Dogs in Prison?…Well not becasue the dogs did anything wrong. You may have heard about the prison based dog training programs . The state of Florida offers several dog training programs that involve using prison inmates.
Several things get accomplished with these programs. Dogs are saved from shelters that could have otherwise been euthanized and the inmate is taught skills that can help him to succeed in life, outside of the prison environment.
Inmates are placed in a dormitory type of facility. They are properly trained on how to handle and train the dogs. Each inmate lives with their assigned dog for a minimum of 6 – 8 weeks. During this time, the inmate is responsible to housebreak and crate train their furry friend. They teach him basic commands such as to sit, stay, come and how to walk on a leash. Some dogs may learn more of the advanced tricks, depening on how well the dog reacts to his trainer.
Before the dog is released for adoption, he is be completely up to date on his shots and worming. He will also have been spayed or neutered, along with micro chipped.
More advanced, training programs are available. These programs can take up to 18 months. After that period of time, the pups are ready to be placed with a disabled person which includes veterans, some of which are suffering from Post Traumatic Stress Disorders (PTSD). The dogs will have become familiar with people in wheelchairs, using canes or other devices. They will be trained to turn lights off and on, pull wheelchairs along with picking items up, that may be dropped.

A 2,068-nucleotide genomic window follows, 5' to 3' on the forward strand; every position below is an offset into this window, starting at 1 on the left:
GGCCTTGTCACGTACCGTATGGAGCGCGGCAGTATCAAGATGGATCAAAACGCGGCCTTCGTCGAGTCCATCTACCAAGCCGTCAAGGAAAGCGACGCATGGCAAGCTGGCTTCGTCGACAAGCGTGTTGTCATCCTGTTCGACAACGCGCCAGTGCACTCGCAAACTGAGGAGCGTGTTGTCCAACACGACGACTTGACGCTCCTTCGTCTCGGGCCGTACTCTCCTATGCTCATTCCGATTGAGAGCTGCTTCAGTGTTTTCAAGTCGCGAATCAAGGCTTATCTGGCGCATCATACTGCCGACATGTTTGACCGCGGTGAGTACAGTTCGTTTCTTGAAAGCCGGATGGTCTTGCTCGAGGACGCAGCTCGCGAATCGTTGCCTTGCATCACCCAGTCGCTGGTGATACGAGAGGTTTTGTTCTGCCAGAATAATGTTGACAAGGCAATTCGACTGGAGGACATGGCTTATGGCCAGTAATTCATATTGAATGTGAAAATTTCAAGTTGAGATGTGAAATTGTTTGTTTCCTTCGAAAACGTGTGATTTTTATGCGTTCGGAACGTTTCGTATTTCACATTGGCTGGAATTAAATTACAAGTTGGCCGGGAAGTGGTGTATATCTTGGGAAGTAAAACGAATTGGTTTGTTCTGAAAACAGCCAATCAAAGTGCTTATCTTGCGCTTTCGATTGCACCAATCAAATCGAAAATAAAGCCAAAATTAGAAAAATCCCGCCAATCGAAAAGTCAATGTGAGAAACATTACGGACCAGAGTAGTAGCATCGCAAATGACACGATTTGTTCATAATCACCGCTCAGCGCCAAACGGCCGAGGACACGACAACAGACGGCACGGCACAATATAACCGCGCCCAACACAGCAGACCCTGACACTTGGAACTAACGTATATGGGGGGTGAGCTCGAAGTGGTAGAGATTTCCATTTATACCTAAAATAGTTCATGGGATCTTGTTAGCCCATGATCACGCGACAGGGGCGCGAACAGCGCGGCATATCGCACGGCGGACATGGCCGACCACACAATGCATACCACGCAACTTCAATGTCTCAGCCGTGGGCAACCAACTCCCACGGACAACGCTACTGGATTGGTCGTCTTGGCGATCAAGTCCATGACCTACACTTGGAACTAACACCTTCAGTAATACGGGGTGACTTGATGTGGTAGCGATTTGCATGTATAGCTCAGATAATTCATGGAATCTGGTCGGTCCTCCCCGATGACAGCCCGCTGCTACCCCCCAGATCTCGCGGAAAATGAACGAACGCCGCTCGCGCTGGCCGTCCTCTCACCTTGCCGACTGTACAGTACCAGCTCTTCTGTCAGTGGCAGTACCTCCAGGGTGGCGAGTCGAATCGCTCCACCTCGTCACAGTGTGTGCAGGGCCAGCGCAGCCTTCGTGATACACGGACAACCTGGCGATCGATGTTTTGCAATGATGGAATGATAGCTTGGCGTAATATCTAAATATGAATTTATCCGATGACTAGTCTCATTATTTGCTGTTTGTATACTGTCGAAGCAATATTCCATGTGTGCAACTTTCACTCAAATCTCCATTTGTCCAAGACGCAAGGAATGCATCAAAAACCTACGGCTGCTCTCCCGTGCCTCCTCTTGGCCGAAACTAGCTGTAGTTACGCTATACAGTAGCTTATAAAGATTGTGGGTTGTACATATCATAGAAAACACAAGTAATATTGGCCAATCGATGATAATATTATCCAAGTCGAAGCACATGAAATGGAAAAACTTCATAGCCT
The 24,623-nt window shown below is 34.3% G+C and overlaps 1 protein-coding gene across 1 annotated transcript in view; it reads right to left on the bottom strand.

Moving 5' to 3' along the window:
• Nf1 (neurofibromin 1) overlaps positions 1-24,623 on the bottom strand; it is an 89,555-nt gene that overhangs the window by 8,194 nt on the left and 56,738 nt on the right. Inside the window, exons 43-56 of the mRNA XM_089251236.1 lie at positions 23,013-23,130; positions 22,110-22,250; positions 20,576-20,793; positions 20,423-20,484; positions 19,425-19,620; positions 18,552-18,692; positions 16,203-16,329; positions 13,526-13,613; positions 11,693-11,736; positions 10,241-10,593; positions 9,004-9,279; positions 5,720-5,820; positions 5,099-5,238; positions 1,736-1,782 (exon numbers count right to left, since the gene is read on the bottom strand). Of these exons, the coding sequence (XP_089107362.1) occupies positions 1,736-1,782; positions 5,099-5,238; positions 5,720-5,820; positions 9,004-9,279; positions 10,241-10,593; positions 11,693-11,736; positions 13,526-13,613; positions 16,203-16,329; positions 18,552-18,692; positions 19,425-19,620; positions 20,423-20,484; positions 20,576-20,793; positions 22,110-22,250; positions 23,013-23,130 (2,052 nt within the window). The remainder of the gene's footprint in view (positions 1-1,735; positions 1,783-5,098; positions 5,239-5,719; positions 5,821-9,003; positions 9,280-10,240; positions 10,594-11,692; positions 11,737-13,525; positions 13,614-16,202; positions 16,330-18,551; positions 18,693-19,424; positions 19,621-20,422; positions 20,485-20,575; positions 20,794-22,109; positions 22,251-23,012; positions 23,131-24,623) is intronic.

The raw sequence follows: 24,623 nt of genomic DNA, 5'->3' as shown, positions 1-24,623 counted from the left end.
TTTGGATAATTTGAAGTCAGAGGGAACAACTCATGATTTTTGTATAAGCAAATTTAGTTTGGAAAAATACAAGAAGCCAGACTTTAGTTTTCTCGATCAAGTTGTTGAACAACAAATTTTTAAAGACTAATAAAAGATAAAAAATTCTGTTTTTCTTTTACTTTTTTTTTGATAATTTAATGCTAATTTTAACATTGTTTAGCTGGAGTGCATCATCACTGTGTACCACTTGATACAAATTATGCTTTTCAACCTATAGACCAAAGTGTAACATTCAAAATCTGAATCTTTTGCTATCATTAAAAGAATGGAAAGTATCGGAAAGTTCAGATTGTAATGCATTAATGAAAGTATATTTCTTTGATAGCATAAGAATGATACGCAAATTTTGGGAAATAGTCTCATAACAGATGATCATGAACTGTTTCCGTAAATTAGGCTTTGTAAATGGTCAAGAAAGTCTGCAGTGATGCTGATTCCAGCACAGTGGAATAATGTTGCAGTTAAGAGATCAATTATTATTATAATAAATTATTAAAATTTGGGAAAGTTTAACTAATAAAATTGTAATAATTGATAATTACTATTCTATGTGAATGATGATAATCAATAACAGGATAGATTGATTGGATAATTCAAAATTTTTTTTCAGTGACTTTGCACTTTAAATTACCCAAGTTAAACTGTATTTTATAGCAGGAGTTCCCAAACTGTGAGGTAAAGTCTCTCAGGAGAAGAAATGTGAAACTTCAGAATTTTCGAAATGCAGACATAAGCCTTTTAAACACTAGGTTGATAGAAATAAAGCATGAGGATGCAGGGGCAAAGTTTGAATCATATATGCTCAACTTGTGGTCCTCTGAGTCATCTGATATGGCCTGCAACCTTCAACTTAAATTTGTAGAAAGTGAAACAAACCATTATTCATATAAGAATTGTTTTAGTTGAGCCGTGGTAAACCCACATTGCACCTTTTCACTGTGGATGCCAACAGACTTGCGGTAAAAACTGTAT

If you’re looking for a well behaved dog, that has already gone thru the puppy stage and is trained for manners and appropriate temperament, this may be the institutionfo you. You should check into these inmate traiined canines. The basic trained dogs are adoptable for approximately $150.00.
Additional training can help these service dogs even become therapy dogs.
The knowledge along with the interpersonal skills, that the inmates receive, will hopefully assist them, after they are released from prison and re-enter the outside world. They will be well versed in the development and training of dogs, which could be a positive step, in assisting them to getting employment.
These inmates must feel some sense of pride watching their friend develop, grow and receive a loving home, knowing that he was the one that saved that dog, for what could have been certain death. I bet he will miss his friend after the program is is complete.